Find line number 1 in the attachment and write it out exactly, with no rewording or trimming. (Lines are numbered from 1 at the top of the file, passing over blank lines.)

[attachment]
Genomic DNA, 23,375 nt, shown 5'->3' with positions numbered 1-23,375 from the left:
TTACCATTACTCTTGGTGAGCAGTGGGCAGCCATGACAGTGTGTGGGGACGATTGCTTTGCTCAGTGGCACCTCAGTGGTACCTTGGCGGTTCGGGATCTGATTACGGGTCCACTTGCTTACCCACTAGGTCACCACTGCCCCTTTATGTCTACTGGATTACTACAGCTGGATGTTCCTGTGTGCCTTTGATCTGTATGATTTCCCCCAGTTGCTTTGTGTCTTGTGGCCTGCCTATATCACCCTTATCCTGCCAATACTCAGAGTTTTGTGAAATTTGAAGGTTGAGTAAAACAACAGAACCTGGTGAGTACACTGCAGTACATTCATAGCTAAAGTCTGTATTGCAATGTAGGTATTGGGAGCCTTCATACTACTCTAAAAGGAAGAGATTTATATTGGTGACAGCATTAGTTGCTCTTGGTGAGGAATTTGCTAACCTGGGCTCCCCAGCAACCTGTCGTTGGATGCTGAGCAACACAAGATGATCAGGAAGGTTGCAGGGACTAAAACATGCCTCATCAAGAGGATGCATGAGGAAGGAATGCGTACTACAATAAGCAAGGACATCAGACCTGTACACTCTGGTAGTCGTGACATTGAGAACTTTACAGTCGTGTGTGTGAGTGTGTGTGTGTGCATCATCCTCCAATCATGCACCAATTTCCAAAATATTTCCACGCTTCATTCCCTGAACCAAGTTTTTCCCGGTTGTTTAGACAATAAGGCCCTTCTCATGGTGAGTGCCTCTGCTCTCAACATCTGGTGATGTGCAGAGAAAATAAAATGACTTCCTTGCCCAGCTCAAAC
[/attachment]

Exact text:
Genomic DNA, 23,375 nt, shown 5'->3' with positions numbered 1-23,375 from the left: